A note on: Poetry International at Stortemelk, Vlieland: Holland - August 2016

My first reading in Holland, and an utterly unique place to give it – the island of Vlieland, a poetry reading on the Stortemelk holiday camp. All thanks to Tsead Bruinja and Bas Kwakman, and Poetry International, for letting this beautifully idiosyncratic mini-festival tradition – poetry readings for those on holiday on the camp, in the dying days of the summer season, nearing its tenth year of happening – be my debut in Holland. More than that, I had a really wonderful experience meeting some remarkably hospitable, intelligent and generous people.

Another grand result of Tsead and Bas’ invitation was the chance to have Tsead translate a dozen or so of my poems. We spent some hours working on this, one of the most comprehensive and rewarding translation processes I’ve been through, and Dutch is the 20th language my poetry has been translated into. So Tsead and I had chatted plenty before I arrived in Amsterdam to begin the journey north, to the sea. I had a night in the city, amidst rainstorms, in an Airbnb not conducive to rest, before I met Tsead early and we began catching busses across country. Friends from the first, the sensibilities Dutch and British people share, the dry, barbed humour most of all, we chatted for hours until we caught the ferry from Haarlingen to Vlieland. The island has a tiny population, it is a well known holiday destination but genuinely removed from the mainland, a culture unto itself. And as part of the reading’s tradition, the poets contributing get to stay in tents as part of the sprawling Stortemelk complex. I was led to my tent, the first time for a poetry event, and got to reunite with Bas, who I’d spent time with in China, Germany, Scotland, and meet the wonderful Saskia Stehouwer, Ries de Vuyst and the others in what became a temporary, extended family/friendship group to which I was immediately included. Just beyond the tents, over one large, lengthy dune, was the expansive white beaches and the north sea. I had a chance to ramble, and be cooked for, before hitting my tent, exhausted.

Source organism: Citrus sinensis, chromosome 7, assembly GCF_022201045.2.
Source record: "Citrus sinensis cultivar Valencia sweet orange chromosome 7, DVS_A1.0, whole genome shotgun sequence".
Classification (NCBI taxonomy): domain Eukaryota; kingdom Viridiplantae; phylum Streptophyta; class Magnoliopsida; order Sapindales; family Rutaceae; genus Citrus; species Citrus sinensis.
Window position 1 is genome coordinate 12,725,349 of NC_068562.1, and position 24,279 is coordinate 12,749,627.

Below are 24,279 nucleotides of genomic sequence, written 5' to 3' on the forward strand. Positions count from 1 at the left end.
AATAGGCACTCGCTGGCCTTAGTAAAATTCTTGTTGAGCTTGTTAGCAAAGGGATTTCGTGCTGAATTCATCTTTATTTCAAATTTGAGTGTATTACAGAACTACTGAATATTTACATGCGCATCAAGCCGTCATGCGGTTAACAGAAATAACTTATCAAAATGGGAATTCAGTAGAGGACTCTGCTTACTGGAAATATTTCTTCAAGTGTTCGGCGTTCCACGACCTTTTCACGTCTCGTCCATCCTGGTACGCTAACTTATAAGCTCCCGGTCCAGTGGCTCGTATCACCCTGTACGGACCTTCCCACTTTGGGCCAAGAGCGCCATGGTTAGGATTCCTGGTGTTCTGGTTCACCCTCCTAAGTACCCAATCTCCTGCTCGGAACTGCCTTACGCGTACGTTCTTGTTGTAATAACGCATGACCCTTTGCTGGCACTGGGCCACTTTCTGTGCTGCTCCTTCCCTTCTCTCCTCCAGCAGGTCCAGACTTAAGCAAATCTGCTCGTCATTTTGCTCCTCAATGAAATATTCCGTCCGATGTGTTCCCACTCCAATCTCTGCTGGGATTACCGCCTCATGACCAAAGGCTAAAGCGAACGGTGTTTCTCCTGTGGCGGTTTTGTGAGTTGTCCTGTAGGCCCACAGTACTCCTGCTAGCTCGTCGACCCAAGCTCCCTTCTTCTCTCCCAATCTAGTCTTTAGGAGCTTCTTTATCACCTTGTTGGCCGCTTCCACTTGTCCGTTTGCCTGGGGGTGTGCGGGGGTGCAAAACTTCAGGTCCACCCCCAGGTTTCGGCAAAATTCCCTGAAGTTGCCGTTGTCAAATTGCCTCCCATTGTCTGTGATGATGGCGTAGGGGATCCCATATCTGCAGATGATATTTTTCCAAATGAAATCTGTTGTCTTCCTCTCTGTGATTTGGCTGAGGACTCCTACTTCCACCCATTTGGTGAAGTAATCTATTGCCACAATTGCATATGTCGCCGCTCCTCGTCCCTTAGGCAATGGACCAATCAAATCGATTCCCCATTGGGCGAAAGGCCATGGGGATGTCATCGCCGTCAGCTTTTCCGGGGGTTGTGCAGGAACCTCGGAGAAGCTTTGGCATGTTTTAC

visit stevenjfowler.com/vlieland to read the complete travelogue

A note on: The Night-Time Economy exhibition & special view in London